National Credit Union Administration (NCUA) filed suits this morning against JPMorgan Chase and RBS Securities claiming fraud in the sale of billions of dollars in private-label MBS the two investment firms sold to the five failed corporate credit unions.
In separate suits NCUA claims violations of federal and state securities laws and misrepresentations in the sale of hundreds of securities. Additional law suits may follow in order to recover losses from the purchase of securities that caused the failures of five corporates.
NCUA is in the process of securitizing $50 billion of toxic MBS sold by Wall Street to the five corporate failures, U.S. Central FCU, WesCorp FCU, Members United Corporate FCU, Southwest Corporate FCU and Constitution Corporate FCU. The failures are projected to cost NCUA, which is passing the costs on to all credit unions, as much as $20 billion to resolve.
As liquidating agent for the failed corporate credit unions, NCUA said it has a statutory duty to seek recoveries from responsible parties in order to minimize the cost of any failure to its insurance funds and the credit union industry.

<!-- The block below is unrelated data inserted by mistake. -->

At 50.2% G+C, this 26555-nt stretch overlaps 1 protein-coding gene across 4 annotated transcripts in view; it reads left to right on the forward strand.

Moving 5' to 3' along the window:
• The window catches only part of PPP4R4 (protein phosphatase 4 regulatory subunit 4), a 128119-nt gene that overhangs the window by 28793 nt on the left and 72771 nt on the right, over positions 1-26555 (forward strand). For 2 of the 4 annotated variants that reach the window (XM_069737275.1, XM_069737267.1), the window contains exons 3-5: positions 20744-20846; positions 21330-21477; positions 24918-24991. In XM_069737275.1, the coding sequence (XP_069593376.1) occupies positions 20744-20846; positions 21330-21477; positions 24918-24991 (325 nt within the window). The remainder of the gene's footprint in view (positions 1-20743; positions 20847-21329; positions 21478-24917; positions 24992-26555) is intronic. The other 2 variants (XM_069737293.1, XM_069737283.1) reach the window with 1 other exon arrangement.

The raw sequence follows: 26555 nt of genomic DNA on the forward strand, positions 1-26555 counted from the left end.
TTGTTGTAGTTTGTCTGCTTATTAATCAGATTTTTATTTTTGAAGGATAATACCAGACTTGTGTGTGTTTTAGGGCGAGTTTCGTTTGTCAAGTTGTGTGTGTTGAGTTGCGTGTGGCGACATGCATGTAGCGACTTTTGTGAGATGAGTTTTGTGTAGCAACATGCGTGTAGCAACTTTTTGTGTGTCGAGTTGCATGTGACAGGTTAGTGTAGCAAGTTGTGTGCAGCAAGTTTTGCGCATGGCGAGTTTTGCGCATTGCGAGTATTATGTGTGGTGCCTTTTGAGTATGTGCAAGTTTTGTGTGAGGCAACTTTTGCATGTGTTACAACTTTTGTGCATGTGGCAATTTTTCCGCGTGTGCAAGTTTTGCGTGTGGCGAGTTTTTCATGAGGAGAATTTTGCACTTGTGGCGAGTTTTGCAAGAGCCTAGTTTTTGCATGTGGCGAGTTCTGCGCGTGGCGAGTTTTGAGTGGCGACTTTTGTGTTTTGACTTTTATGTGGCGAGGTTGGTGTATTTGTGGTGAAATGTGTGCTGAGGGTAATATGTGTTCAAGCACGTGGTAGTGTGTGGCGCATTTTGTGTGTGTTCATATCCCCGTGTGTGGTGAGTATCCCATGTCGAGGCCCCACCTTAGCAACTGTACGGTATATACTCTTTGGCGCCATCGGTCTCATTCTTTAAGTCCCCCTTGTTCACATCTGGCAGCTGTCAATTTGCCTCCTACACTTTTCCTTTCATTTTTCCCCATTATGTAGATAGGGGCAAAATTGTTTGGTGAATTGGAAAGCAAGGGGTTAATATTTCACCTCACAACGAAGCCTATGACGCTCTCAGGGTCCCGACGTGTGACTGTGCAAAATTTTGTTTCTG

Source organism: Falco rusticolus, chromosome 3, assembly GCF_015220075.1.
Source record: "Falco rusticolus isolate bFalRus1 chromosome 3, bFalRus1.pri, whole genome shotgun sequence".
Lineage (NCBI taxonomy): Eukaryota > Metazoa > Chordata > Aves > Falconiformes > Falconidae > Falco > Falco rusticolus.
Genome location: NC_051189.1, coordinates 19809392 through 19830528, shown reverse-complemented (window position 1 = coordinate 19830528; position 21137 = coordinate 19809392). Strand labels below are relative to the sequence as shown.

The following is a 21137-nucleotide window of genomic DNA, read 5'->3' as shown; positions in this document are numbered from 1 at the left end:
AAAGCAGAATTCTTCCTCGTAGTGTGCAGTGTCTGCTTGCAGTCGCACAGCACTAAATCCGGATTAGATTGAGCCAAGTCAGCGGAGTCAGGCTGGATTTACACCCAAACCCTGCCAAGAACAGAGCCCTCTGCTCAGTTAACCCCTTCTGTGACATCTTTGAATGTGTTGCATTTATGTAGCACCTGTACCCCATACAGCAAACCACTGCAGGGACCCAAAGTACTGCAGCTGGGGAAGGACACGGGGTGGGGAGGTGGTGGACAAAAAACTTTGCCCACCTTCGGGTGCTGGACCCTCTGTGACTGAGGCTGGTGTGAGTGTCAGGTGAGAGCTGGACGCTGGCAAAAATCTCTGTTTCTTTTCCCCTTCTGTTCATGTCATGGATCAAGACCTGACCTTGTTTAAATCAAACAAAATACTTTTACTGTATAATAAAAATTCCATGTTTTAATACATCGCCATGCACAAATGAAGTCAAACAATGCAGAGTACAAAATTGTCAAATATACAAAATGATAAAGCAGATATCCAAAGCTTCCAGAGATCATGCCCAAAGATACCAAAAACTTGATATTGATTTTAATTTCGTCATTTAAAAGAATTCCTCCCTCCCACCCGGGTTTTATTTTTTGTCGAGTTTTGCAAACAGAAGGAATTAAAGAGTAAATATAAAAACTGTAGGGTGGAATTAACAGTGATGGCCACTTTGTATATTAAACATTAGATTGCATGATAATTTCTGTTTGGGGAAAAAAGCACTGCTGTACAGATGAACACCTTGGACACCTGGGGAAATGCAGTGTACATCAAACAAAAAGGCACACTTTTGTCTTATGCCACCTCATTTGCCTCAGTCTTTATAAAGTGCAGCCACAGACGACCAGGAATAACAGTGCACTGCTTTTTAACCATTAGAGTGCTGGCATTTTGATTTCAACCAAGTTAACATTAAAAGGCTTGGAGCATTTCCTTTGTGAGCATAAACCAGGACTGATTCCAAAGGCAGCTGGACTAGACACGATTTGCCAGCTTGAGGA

"NCUA has a responsibility to do everything in our power to seek maximum recoveries from those involved in the issuing, underwriting and sale of the faulty securities that resulted in the failures of five of the largest wholesale credit unions," said NCUA Board Chairman Debbie Matz. "NCUA's legal actions are based on ongoing investigations of individuals and entities responsible for selling these securities to the failed institutions. By these actions we intend to hold responsible parties accountable. The first two actions involve damages in excess of $800 million. We expect to file additional actions and seek a total amount of damages in the billions of dollars. Those who caused the problems in the wholesale credit unions should pay for the losses now being paid by retail credit unions."
NCUA's suits claim the sellers, issuers and underwriters of the questionable securities made numerous material misrepresentations in the offering documents. These misrepresentations caused the corporate credit unions that bought the notes to believe the risk of loss associated with the investment was minimal, when in fact the risk was substantial. The corporate credit unions invested in MBS that experienced dramatic, unprecedented declines in value, effectively rendering the institutions insolvent. These suits are the culmination of lengthy investigations into the circumstances surrounding the purchases of these securities.